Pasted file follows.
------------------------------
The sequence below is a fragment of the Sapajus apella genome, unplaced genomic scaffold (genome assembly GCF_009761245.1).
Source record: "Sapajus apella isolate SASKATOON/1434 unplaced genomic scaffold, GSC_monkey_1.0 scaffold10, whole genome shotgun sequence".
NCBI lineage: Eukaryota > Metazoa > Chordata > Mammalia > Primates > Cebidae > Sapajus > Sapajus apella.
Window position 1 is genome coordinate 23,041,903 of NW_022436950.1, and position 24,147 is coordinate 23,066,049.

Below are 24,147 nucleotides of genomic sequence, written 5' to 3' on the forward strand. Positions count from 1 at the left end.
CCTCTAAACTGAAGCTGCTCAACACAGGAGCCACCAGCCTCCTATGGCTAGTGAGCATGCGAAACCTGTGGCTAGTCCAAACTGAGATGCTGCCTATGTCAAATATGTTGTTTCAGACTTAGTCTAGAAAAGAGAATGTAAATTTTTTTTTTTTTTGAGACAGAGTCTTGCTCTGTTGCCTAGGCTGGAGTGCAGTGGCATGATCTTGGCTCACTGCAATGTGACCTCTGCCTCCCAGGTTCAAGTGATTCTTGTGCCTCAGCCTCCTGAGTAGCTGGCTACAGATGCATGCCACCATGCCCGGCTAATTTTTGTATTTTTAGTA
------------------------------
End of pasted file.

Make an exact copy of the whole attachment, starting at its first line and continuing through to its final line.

The sequence below is a fragment of the Sapajus apella genome, unplaced genomic scaffold (genome assembly GCF_009761245.1).
Source record: "Sapajus apella isolate SASKATOON/1434 unplaced genomic scaffold, GSC_monkey_1.0 scaffold10, whole genome shotgun sequence".
NCBI lineage: Eukaryota > Metazoa > Chordata > Mammalia > Primates > Cebidae > Sapajus > Sapajus apella.
Window position 1 is genome coordinate 23,041,903 of NW_022436950.1, and position 24,147 is coordinate 23,066,049.

Below are 24,147 nucleotides of genomic sequence, written 5' to 3' on the forward strand. Positions count from 1 at the left end.
CCTCTAAACTGAAGCTGCTCAACACAGGAGCCACCAGCCTCCTATGGCTAGTGAGCATGCGAAACCTGTGGCTAGTCCAAACTGAGATGCTGCCTATGTCAAATATGTTGTTTCAGACTTAGTCTAGAAAAGAGAATGTAAATTTTTTTTTTTTTTGAGACAGAGTCTTGCTCTGTTGCCTAGGCTGGAGTGCAGTGGCATGATCTTGGCTCACTGCAATGTGACCTCTGCCTCCCAGGTTCAAGTGATTCTTGTGCCTCAGCCTCCTGAGTAGCTGGCTACAGATGCATGCCACCATGCCCGGCTAATTTTTGTATTTTTAGTA